January 12, 2010 at 11:16 | Unregistered CommenterLyn

This is frightening. People are being told to vote Conservative as the party of choice and freedom. As a parent and taxpayer I am highly insulted that the Conservatives propose to use my taxes to pay a bunch of busybodies to tell me how to raise my daughter.

I had been reading that the Conservatives will regress the encroachment of the Nanny State not make it worse. It seems Tory or Labour will continue to interfere in our lives and tell us how we must behave and Cameron even talks about starting the indoctrination at the age of 10!

Plus ça change (plus c'est la même chose).

January 12, 2010 at 12:59 | Unregistered CommenterMichael Peoples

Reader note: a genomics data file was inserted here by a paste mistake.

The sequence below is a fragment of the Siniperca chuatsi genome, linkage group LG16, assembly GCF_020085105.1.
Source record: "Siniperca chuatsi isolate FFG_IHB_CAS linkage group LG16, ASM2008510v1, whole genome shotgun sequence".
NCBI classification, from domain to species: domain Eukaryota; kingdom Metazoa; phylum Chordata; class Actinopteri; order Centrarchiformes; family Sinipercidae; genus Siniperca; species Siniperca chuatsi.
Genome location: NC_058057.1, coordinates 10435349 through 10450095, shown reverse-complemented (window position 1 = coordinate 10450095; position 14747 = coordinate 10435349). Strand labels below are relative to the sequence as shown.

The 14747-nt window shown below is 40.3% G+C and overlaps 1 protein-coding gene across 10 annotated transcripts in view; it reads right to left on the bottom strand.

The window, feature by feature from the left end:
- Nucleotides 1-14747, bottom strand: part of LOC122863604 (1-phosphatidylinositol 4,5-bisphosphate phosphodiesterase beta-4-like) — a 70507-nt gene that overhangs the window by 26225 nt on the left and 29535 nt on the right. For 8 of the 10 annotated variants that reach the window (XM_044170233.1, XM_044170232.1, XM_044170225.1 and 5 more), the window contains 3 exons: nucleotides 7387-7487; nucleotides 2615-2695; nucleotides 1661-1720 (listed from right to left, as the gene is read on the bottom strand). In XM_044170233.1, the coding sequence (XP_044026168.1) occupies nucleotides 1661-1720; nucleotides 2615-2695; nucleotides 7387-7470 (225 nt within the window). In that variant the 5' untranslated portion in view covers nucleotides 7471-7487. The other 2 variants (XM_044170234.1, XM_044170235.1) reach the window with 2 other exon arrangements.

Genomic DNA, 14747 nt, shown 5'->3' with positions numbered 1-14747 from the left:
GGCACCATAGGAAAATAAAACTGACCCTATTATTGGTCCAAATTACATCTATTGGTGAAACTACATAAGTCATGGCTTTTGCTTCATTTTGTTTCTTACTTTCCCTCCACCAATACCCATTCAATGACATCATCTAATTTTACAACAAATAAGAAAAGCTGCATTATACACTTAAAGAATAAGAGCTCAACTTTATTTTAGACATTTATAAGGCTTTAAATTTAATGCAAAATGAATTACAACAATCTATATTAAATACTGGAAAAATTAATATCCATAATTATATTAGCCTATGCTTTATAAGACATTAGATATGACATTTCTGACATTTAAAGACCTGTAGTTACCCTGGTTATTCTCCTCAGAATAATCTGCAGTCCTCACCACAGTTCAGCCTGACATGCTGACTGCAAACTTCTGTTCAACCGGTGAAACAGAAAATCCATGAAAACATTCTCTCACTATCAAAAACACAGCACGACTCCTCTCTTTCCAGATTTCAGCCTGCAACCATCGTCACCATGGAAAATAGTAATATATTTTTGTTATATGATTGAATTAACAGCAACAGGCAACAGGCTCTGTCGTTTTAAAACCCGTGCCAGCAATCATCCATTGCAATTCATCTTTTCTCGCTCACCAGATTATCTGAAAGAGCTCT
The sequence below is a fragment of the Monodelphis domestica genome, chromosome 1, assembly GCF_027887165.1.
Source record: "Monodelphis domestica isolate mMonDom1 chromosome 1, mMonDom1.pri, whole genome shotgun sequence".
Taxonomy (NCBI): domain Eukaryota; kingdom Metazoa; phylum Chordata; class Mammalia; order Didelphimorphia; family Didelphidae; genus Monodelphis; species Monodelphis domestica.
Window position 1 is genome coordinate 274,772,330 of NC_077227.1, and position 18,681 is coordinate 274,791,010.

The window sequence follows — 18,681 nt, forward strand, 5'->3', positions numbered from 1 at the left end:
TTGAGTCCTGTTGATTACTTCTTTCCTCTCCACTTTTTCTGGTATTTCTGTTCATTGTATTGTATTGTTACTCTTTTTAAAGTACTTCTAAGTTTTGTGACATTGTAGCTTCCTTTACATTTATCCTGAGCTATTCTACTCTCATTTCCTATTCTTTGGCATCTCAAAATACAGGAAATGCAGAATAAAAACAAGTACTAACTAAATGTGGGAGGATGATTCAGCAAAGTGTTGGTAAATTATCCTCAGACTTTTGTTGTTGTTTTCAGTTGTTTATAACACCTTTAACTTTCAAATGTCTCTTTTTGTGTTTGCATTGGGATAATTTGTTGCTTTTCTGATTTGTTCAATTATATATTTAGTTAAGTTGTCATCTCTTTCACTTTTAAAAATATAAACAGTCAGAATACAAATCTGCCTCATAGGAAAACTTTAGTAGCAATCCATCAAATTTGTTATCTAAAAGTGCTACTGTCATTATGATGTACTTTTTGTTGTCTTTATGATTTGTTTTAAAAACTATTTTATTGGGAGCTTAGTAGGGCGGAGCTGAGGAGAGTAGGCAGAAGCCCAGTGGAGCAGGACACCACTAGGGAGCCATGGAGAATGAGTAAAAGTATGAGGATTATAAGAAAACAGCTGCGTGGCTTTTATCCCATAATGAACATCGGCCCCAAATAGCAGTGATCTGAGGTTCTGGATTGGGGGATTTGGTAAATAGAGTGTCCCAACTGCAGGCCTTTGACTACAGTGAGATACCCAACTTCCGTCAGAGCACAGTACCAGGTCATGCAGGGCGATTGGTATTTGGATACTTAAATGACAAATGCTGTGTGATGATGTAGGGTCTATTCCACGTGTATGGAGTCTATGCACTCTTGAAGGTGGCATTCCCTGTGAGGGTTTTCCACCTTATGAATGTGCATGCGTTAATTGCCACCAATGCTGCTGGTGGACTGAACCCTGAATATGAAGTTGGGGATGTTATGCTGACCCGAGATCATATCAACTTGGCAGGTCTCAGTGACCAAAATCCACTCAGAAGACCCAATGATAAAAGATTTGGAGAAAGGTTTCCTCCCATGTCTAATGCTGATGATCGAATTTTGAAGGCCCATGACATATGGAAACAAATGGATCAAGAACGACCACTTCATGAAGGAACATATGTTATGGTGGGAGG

I have a slightly different take on this. I believe the difference betweeen the Tories and Labour is that the Tories are concerned about our health and want to persuade you change your ways, while Labour want to control you.

Centre right people like me can be taken for granted that I will be voting Conservative, David Cameron is making a pitch for the centre ground. The Lib Dems, soft Labour voters and the apsirational working class. Hence his courting of centre left think tanks.

The Tory Party know full well the damage the smoking ban has done to the hospitality industry. Ken Clarke in a speech in Wales 21st March 2009 said "ASH were extremely veherment that the smoking ban would have no effect on the licensed trade at all, and produced the completely untrue assertion that it had had no effect on bars in Dublin."